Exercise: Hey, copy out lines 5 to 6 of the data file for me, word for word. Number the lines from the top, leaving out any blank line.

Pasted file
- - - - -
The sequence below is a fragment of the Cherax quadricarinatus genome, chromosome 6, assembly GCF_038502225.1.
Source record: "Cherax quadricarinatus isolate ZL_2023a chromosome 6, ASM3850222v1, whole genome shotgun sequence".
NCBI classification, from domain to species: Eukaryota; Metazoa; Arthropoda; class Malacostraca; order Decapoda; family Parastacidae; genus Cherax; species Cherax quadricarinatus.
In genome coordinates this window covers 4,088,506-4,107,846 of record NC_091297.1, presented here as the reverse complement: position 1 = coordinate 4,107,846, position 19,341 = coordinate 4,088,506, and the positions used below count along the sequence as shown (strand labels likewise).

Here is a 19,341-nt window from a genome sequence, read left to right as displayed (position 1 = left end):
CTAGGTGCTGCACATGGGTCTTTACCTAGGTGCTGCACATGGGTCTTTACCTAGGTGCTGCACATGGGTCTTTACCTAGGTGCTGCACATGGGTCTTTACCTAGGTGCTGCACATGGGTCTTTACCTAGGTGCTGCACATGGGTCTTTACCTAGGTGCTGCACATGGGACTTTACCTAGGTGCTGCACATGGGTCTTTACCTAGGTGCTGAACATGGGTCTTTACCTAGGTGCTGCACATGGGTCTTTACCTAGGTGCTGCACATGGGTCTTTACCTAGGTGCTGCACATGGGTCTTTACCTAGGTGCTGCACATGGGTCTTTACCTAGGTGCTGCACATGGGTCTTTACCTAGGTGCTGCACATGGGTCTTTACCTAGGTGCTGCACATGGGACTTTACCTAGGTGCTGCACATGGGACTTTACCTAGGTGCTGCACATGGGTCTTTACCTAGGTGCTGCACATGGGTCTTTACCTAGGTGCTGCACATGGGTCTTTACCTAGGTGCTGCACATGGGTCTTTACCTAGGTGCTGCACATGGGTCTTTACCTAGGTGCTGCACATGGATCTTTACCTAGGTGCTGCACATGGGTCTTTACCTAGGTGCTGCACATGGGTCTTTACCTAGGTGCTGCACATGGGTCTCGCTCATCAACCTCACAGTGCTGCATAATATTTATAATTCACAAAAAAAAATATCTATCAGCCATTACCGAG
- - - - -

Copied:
Here is a 19,341-nt window from a genome sequence, read left to right as displayed (position 1 = left end):
CTAGGTGCTGCACATGGGTCTTTACCTAGGTGCTGCACATGGGTCTTTACCTAGGTGCTGCACATGGGTCTTTACCTAGGTGCTGCACATGGGTCTTTACCTAGGTGCTGCACATGGGTCTTTACCTAGGTGCTGCACATGGGTCTTTACCTAGGTGCTGCACATGGGACTTTACCTAGGTGCTGCACATGGGTCTTTACCTAGGTGCTGAACATGGGTCTTTACCTAGGTGCTGCACATGGGTCTTTACCTAGGTGCTGCACATGGGTCTTTACCTAGGTGCTGCACATGGGTCTTTACCTAGGTGCTGCACATGGGTCTTTACCTAGGTGCTGCACATGGGTCTTTACCTAGGTGCTGCACATGGGTCTTTACCTAGGTGCTGCACATGGGACTTTACCTAGGTGCTGCACATGGGACTTTACCTAGGTGCTGCACATGGGTCTTTACCTAGGTGCTGCACATGGGTCTTTACCTAGGTGCTGCACATGGGTCTTTACCTAGGTGCTGCACATGGGTCTTTACCTAGGTGCTGCACATGGGTCTTTACCTAGGTGCTGCACATGGATCTTTACCTAGGTGCTGCACATGGGTCTTTACCTAGGTGCTGCACATGGGTCTTTACCTAGGTGCTGCACATGGGTCTCGCTCATCAACCTCACAGTGCTGCATAATATTTATAATTCACAAAAAAAAATATCTATCAGCCATTACCGAG